Per capita incomes today are no higher than 30 years ago, and 25 percent below their peak. Real spending per head on education and health has declined, and life
expectancy plummeted to 40 years, largely due to HIV/AIDS infecting nearly a third of all adults.

But it has been violence against black Zimbabweans that has been Zanu-PF's greatest crime in the past two years.

Zimbabwe's Human Rights NGO Forum reports 30,000 incidents of political harassment and violence since March 2000, the overwhelming majority committed by Zanu-PF. There have been more than 120 killings, 42 of them since January this year, and 70,000 peo­ple have been driven from their homes.

Land invading "war veterans" became a Zanu-PF militia, tasked with harassing and beating farmers and their workers, and then expanding their remitto encompass members of the MDC in villages and towns.

They were joined by Youth Brigades, more than 20,000 jobless youngsters who were voluntarily rounded up and sent for military-style training in 120 camps. Many were promised money and jobs in the army for spearheading Zanu-PF's campaign.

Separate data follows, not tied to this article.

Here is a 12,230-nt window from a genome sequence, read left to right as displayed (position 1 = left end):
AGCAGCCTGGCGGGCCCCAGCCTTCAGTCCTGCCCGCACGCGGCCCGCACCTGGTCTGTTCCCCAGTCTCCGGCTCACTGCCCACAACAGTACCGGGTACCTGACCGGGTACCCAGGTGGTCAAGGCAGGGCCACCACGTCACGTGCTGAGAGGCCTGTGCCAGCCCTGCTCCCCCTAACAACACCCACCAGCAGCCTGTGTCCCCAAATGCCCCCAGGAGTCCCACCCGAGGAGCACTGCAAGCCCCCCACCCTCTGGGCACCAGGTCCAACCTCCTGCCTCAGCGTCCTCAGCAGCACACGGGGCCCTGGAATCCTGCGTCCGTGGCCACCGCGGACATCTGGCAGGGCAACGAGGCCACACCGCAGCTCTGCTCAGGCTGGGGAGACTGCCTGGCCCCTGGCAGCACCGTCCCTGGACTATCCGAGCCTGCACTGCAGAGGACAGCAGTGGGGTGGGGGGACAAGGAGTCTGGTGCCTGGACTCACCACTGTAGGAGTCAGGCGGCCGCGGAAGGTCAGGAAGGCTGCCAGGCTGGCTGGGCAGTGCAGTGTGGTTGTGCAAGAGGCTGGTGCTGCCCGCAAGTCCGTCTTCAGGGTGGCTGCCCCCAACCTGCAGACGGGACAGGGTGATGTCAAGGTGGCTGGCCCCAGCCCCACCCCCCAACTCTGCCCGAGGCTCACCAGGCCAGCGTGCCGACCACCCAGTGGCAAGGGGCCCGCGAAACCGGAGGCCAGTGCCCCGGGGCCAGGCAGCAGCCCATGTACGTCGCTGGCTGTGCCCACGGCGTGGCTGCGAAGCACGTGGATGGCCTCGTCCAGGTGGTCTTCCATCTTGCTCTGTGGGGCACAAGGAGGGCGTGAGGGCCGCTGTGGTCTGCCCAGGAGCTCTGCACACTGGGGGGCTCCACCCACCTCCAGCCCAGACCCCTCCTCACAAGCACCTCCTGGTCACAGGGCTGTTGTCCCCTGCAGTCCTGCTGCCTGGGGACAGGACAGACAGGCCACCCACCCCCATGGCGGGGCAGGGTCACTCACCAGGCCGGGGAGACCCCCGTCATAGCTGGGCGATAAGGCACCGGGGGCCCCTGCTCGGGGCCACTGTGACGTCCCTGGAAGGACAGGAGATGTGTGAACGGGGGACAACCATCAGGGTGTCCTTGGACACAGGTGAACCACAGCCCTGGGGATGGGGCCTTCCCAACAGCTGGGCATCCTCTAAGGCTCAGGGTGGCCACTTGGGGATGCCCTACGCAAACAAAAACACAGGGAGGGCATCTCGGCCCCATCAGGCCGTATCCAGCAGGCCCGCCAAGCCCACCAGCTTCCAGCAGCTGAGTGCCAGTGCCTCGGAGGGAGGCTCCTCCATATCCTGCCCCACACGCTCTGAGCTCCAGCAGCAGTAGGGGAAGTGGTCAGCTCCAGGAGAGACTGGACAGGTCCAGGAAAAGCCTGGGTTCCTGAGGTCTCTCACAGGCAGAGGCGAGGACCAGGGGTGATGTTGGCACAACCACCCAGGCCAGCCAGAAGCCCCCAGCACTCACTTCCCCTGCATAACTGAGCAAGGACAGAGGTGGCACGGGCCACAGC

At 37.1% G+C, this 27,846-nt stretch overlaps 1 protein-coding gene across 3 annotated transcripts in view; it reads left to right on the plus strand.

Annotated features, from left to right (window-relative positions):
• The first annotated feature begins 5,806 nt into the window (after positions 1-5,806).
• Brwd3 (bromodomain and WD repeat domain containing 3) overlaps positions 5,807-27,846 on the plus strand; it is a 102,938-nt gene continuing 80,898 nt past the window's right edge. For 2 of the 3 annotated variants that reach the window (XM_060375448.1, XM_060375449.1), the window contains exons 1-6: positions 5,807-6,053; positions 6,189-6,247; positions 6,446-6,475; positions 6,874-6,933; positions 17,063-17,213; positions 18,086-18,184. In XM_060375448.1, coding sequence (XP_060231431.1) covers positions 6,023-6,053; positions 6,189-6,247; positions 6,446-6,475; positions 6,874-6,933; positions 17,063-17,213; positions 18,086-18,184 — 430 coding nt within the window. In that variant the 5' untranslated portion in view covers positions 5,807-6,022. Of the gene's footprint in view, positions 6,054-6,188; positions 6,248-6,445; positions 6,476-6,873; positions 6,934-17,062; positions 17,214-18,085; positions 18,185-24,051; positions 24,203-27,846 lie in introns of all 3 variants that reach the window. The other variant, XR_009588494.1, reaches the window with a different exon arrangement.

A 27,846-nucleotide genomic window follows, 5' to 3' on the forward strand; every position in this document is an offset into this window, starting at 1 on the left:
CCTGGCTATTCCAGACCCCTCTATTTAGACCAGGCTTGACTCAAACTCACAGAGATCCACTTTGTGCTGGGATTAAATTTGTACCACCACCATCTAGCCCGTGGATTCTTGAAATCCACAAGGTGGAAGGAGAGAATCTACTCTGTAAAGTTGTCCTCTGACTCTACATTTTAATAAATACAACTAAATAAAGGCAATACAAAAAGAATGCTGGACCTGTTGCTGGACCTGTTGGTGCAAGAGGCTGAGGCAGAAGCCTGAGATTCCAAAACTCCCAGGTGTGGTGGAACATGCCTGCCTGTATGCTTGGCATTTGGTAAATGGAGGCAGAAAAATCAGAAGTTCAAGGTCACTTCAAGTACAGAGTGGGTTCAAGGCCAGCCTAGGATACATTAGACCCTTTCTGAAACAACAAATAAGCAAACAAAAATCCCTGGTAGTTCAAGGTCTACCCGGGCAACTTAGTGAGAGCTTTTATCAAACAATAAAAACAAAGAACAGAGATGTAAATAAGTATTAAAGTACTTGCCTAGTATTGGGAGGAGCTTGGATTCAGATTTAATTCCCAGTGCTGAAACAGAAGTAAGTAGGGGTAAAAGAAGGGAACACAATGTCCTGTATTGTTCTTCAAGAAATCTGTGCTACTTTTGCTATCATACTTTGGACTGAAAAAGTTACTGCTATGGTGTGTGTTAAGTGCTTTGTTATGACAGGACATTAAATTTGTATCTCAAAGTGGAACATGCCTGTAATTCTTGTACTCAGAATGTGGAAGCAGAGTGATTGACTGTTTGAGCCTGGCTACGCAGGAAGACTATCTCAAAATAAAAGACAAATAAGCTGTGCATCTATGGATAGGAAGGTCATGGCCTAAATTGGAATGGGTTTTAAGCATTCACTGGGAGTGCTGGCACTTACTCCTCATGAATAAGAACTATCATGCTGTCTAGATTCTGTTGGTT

Together, said Crisis in Zimbabwe Committee chair Brian Raftopoulos, they waged a terror campaign. "Scores of rural voters have been systematically tortured and subjected to traumatic politi
cisation referred to as'reeducation'. Illegal roadblocks are mounted through the country and this parallel justice system flourishes with the blessing of the state.

"The violence has involved killings, disappearances, torture, assaults, death threats, rape, arson, malicious injury to property and displacement. In excess of 500,000 cases of gross human rights vio­lations have been recorded from March 2000 to present"